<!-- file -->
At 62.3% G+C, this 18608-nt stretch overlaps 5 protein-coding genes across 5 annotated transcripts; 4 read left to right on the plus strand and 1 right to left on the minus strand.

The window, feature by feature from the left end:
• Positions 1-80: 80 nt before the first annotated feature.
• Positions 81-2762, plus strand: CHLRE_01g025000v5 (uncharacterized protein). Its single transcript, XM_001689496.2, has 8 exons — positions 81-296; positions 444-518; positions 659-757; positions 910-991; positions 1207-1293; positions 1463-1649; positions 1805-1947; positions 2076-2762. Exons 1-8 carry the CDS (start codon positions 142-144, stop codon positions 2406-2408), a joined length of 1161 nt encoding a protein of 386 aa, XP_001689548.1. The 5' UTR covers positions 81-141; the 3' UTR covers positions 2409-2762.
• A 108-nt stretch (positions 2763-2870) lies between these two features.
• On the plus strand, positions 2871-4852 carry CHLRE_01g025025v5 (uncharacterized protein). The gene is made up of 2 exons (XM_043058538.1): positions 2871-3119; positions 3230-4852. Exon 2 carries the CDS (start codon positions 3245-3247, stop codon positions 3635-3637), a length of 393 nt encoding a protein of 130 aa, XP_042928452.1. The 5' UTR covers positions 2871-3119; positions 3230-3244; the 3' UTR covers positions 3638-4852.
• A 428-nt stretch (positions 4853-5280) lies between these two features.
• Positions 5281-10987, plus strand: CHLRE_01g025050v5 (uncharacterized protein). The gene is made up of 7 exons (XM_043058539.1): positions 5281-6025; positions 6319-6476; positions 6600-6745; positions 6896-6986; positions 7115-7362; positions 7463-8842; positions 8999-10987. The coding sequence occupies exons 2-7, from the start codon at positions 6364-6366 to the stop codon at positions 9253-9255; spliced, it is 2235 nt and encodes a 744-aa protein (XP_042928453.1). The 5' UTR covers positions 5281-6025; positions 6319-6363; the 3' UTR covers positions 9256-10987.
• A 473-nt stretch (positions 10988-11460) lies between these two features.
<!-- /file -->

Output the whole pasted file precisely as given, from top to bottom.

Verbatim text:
At 62.3% G+C, this 18608-nt stretch overlaps 5 protein-coding genes across 5 annotated transcripts; 4 read left to right on the plus strand and 1 right to left on the minus strand.

The window, feature by feature from the left end:
• Positions 1-80: 80 nt before the first annotated feature.
• Positions 81-2762, plus strand: CHLRE_01g025000v5 (uncharacterized protein). Its single transcript, XM_001689496.2, has 8 exons — positions 81-296; positions 444-518; positions 659-757; positions 910-991; positions 1207-1293; positions 1463-1649; positions 1805-1947; positions 2076-2762. Exons 1-8 carry the CDS (start codon positions 142-144, stop codon positions 2406-2408), a joined length of 1161 nt encoding a protein of 386 aa, XP_001689548.1. The 5' UTR covers positions 81-141; the 3' UTR covers positions 2409-2762.
• A 108-nt stretch (positions 2763-2870) lies between these two features.
• On the plus strand, positions 2871-4852 carry CHLRE_01g025025v5 (uncharacterized protein). The gene is made up of 2 exons (XM_043058538.1): positions 2871-3119; positions 3230-4852. Exon 2 carries the CDS (start codon positions 3245-3247, stop codon positions 3635-3637), a length of 393 nt encoding a protein of 130 aa, XP_042928452.1. The 5' UTR covers positions 2871-3119; positions 3230-3244; the 3' UTR covers positions 3638-4852.
• A 428-nt stretch (positions 4853-5280) lies between these two features.
• Positions 5281-10987, plus strand: CHLRE_01g025050v5 (uncharacterized protein). The gene is made up of 7 exons (XM_043058539.1): positions 5281-6025; positions 6319-6476; positions 6600-6745; positions 6896-6986; positions 7115-7362; positions 7463-8842; positions 8999-10987. The coding sequence occupies exons 2-7, from the start codon at positions 6364-6366 to the stop codon at positions 9253-9255; spliced, it is 2235 nt and encodes a 744-aa protein (XP_042928453.1). The 5' UTR covers positions 5281-6025; positions 6319-6363; the 3' UTR covers positions 9256-10987.
• A 473-nt stretch (positions 10988-11460) lies between these two features.